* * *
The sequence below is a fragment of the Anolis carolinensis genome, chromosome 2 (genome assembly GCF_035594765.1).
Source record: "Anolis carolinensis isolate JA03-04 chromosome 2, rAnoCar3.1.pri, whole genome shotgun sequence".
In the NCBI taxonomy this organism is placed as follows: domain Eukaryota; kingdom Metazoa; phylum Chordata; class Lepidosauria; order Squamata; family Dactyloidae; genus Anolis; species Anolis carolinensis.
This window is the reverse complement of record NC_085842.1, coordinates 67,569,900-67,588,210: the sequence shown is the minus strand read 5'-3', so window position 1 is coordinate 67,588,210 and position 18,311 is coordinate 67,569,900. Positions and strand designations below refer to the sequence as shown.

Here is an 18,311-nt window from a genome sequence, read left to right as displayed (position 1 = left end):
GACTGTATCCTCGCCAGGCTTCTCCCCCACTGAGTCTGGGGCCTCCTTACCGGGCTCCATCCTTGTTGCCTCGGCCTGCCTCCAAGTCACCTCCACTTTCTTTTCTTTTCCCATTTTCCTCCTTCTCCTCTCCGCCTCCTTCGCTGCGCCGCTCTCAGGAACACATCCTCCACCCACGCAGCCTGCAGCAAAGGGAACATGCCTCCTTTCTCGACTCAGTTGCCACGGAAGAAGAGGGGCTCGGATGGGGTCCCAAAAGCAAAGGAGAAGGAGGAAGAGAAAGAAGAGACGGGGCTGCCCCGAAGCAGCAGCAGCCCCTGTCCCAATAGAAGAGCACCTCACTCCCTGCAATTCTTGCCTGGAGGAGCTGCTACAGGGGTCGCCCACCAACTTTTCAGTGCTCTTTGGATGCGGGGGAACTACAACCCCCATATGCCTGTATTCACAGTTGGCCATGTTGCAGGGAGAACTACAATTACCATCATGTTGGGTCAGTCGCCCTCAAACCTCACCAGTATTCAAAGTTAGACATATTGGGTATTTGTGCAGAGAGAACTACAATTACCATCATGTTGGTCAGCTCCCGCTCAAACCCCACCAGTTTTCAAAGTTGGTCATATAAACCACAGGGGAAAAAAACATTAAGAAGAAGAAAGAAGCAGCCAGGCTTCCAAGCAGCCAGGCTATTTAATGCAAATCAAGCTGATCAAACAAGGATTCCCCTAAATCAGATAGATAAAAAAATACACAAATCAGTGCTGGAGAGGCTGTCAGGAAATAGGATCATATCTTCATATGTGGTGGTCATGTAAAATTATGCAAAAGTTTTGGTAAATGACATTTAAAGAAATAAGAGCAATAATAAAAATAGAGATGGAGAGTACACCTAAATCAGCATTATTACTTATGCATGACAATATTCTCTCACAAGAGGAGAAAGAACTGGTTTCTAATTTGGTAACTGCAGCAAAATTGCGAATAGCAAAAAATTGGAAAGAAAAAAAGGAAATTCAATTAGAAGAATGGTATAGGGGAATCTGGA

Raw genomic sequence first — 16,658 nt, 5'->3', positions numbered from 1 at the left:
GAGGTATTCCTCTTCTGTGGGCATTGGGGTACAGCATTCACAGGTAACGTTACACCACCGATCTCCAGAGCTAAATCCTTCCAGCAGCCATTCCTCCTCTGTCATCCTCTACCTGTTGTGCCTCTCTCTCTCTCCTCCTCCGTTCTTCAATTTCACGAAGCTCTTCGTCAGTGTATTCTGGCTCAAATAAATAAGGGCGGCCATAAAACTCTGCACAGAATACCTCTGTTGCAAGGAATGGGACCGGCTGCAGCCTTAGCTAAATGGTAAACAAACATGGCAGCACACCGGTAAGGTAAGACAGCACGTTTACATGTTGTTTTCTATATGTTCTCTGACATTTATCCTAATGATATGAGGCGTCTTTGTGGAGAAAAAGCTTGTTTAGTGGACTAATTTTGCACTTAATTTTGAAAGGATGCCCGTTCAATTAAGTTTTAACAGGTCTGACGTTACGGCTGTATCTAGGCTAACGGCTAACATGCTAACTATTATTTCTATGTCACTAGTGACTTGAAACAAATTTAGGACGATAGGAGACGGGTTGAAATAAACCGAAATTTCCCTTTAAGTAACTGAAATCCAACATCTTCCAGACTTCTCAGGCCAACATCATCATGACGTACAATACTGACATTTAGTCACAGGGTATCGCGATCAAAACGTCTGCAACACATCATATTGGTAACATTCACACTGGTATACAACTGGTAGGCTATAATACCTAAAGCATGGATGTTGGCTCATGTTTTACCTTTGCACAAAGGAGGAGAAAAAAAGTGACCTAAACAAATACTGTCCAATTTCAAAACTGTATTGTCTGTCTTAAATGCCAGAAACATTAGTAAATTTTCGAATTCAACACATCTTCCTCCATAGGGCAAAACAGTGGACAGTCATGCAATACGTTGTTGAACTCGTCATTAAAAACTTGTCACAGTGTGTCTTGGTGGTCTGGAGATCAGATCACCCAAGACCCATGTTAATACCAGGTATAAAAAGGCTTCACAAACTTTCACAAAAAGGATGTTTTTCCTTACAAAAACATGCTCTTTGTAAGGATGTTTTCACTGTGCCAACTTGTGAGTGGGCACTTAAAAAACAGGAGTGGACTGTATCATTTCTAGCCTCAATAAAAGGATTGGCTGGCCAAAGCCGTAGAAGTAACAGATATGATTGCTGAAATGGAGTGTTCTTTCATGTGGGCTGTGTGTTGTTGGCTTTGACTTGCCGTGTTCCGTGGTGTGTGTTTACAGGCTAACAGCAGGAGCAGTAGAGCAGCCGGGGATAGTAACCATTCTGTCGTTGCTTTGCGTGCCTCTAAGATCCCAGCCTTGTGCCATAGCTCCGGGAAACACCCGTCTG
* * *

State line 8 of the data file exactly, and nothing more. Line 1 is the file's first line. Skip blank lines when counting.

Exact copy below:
GAGGTATTCCTCTTCTGTGGGCATTGGGGTACAGCATTCACAGGTAACGTTACACCACCGATCTCCAGAGCTAAATCCTTCCAGCAGCCATTCCTCCTCTGTCATCCTCTACCTGTTGTGCCTCTCTCTCTCTCCTCCTCCGTTCTTCAATTTCACGAAGCTCTTCGTCAGTGTATTCTGGCTCAAATAAATAAGGGCGGCCATAAAACTCTGCACAGAATACCTCTGTTGCAAGGAATGGGACCGGCTGCAGCCTTAGCTAAATGGTAAACAAACATGGCAGCACACCGGTAAGGTAAGACAGCACGTTTACATGTTGTTTTCTATATGTTCTCTGACATTTATCCTAATGATATGAGGCGTCTTTGTGGAGAAAAAGCTTGTTTAGTGGACTAATTTTGCACTTAATTTTGAAAGGATGCCCGTTCAATTAAGTTTTAACAGGTCTGACGTTACGGCTGTATCTAGGCTAACGGCTAACATGCTAACTATTATTTCTATGTCACTAGTGACTTGAAACAAATTTAGGACGATAGGAGACGGGTTGAAATAAACCGAAATTTCCCTTTAAGTAACTGAAATCCAACATCTTCCAGACTTCTCAGGCCAACATCATCATGACGTACAATACTGACATTTAGTCACAGGGTATCGCGATCAAAACGTCTGCAACACATCATATTGGTAACATTCACACTGGTATACAACTGGTAGGCTATAATACCTAAAGCATGGATGTTGGCTCATGTTTTACCTTTGCACAAAGGAGGAGAAAAAAAGTGACCTAAACAAATACTGTCCAATTTCAAAACTGTATTGTCTGTCTTAAATGCCAGAAACATTAGTAAATTTTCGAATTCAACACATCTTCCTCCATAGGGCAAAACAGTGGACAGTCATGCAATACGTTGTTGAACTCGTCATTAAAAACTTGTCACAGTGTGTCTTGGTGGTCTGGAGATCAGATCACCCAAGACCCATGTTAATACCAGGTATAAAAAGGCTTCACAAACTTTCACAAAAAGGATGTTTTTCCTTACAAAAACATGCTCTTTGTAAGGATGTTTTCACTGTGCCAACTTGTGAGTGGGCACTTAAAAAACAGGAGTGGACTGTATCATTTCTAGCCTCAATAAAAGGATTGGCTGGCCAAAGCCGTAGAAGTAACAGATATGATTGCTGAAATGGAGTGTTCTTTCATGTGGGCTGTGTGTTGTTGGCTTTGACTTGCCGTGTTCCGTGGTGTGTGTTTACAGGCTAACAGCAGGAGCAGTAGAGCAGCCGGGGATAGTAACCATTCTGTCGTTGCTTTGCGTGCCTCTAAGATCCCAGCCTTGTGCCATAGCTCCGGGAAACACCCGTCTG